Hate the open of­fice? Then en­ter the ‘phone booth’

Lodi News-Sentinel - - BUSINESS - By Ab­del Jimenez

As Gen­er­a­tion Z starts en­ter­ing the workforce, of­fice in­te­rior de­sign­ers are cre­at­ing flex­i­ble workspaces that of­fer the pri­vacy young work­ers de­mand.

De­sign ex­perts say pri­vacy is im­por­tant to this young gen­er­a­tion of work­ers in or­der to es­cape the nois­i­ness that has en­veloped the open of­fice, so they are draw­ing in­spi­ra­tion from a sur­pris­ing place: the phone booth, an ob­so­lete space most mem­bers of Gen Z have probably never en­tered.

Tall and nar­row “phone booths” are mak­ing their way into of­fices to in­su­late sound and pro­vide a quiet space where em­ploy­ees can step away for a phone call or to fo­cus on work. Most mod­els have one glass side, but oth­ers are all glass, pro­vid­ing a fish­bowl-like ex­pe­ri­ence. There’s no built-in phone, but there is a coun­ter­top, seat, power out­lets, a light and ven­ti­la­tion.

The open-of­fice con­cept was her­alded as a way to lower costs and pro­mote in­ter­ac­tion and col­lab­o­ra­tion among em­ploy­ees through­out or­ga­ni­za­tions. But a study last year by Har­vard Univer­sity re­searchers found, among other things, that work­ers miss their pri­vacy.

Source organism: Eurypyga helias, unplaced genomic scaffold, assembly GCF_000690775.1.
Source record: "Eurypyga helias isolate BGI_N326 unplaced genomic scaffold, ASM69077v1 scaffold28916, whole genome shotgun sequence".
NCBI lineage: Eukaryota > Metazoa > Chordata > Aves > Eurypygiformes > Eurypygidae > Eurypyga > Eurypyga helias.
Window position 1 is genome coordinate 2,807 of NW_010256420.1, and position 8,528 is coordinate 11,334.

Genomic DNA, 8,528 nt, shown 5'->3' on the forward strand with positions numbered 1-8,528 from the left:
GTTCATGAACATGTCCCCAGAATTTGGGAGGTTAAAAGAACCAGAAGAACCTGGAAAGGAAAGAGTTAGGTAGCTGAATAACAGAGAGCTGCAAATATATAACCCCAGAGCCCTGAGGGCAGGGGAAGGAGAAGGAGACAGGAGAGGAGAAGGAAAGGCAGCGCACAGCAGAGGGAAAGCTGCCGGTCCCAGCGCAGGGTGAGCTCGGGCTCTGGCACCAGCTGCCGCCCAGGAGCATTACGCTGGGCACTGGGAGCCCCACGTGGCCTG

Young work­ers make up an in­creas­ingly large sec­tion of the la­bor force as baby boomers con­tinue to re­tire. Ac­cord­ing to con­sult­ing firm BridgeWork­s, Gen Z is es­ti­mated to account for 63 mil­lion peo­ple in the U.S., and the el­dest of this group are start­ing to trickle in the workforce. As more young peo­ple start work­ing, fur­ni­ture mak­ers are com­ing up with prod­ucts to help em­ploy­ers at­tract young tal­ent.

Dozens of ven­dors showed off of­fice phone booths re­cently at NeoCon, the an­nual com­mer­cial in­te­rior de­sign show at Chicago’s Mer­chan­dise Mart.

“It’s re­ally dif­fi­cult to find pri­vacy or quiet in the open floor plan,” said Brian Chen, co-founder and CEO of Room, a de­signer of phone booths. “We are def­i­nitely notic­ing that com­pa­nies are seeing a big mis­take in putting all sorts of dif­fer­ent ac­tiv­i­ties in one sin­gle floor plan, and that is a recipe for peo­ple be­ing stressed or un­happy in the of­fice.”

Room has sold its phone booth of­fices to more than 1,500 busi­nesses since launch­ing in May 2018. The com­pany, which sells its phone booths for about $3,500 each, ex­pects an­nual sales to reach $30 mil­lion this year, Room spokes­woman Mor­gan Al­brecht said.

Phone booths give em­ploy­ees the op­tion of step­ping into some­place quiet without walk­ing too far from their desk, said Jonathan Webb, vice pres­i­dent of work­place strat­egy at KI Fur­nish­ing Knowl­edge, an­other phone booth man­u­fac­turer at NeoCon.

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